Learn from previous coverage to help plan future stories

In the wake of covering major events — like the G8 Summit, Fashion Week, or the World Cup — it’s good to look back and evaluate the performance of your coverage as a whole, while the editorial strategy behind its creation and rollout is still fresh in your mind. Doing so can give you key insights that will help you plan for your next big package of content.

Chartbeat’s Historical Dashboard is one of the best ways to perform that evaluation. Use it to swiftly pinpoint your most successful pieces, spot content that didn’t perform as well as you thought it would, and segment data to aid future approaches to coverage and its packaging for your audience.

Below, we’ve put together some tips to show you how to use the Historical Dashboard to gather insights from your data. From sports and politics to awards shows and music festivals, the strategies we suggest apply across any vertical of content. Read on, and share them with your team!

Drill down to the stories

First, you need to set the date range to the appropriate time period. There are two areas to examine: coverage before the event, and coverage during the event. Pick an area of focus and use the calendar picker to select the appropriate dates.

Pro tip: The Historical Dashboard holds data from the current month and the three preceding calendar months.

Next, you need to build a list of all the appropriate stories, filtering out the rest of your content. Often with big events, sites will create or use specific sections to classify stories. If your site used a “World Cup” section, for example, you can easily find it in your list of top sections. If not, you can always search for a more general section like “football.”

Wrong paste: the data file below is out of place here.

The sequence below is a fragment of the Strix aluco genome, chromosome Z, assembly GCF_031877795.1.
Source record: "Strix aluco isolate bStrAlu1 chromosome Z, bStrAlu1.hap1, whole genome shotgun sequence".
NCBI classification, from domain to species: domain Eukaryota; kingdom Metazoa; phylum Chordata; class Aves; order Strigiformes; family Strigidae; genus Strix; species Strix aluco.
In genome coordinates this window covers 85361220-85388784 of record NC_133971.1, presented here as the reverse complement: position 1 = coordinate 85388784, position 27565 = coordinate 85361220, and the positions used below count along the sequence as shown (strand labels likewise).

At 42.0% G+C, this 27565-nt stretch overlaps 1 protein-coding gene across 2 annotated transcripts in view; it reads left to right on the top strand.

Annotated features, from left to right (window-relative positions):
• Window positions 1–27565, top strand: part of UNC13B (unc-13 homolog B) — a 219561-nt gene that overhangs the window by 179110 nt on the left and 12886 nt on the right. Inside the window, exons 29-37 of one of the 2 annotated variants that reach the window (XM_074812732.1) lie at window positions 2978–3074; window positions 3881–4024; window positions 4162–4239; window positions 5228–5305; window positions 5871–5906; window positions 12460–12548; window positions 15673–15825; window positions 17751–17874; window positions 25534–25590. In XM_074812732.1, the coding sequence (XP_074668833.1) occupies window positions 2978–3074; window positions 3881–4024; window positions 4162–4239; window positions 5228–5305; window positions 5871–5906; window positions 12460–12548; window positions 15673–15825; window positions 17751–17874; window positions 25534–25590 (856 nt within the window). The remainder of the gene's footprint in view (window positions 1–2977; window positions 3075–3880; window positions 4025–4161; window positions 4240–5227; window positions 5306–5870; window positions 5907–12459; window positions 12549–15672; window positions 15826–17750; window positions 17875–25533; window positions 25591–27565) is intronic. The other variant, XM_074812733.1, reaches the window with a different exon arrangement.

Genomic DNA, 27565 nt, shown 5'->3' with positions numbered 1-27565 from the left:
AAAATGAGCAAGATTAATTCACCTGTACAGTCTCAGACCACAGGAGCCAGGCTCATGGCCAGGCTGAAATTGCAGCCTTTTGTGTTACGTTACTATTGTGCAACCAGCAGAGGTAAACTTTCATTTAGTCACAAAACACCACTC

Pro tip: When you use the section filter, entries are ranked to prioritize sections with the highest overall engagement during the time period you’re investigating. If you don’t see the section you’re looking for, start typing and and the list will narrow itself down.   

Build a profile for success

Now that you have the correct list of stories, take a look at what rose to the top. Stories will automatically be ranked by their Total Engaged Time, to help you find stories that not only brought in a lot of traffic, but also held readers’ attention. Where did your readers devote the most time? But don’t just celebrate good performance — ask why these stories were successful. Since you’re looking at a single event, all the stories will have the same general topic but a different angle and approach. Ask questions like:

  • Was this story straight reporting, or did it have a more narrative style? How about the lede?
  • Was it a recount of events? A profile of an important person? An explanation of complex information like rules or historical background? Did it have information that was personally relevant to your readers (like how to watch the World Cup)?
  • How long was the story?
  • Did it have video, special visuals, or interactive elements?

Answer these questions and see which attributes the top stories have in common. Consider taking a similar approach the next time you cover a big story.

Traffic sources and frequency matter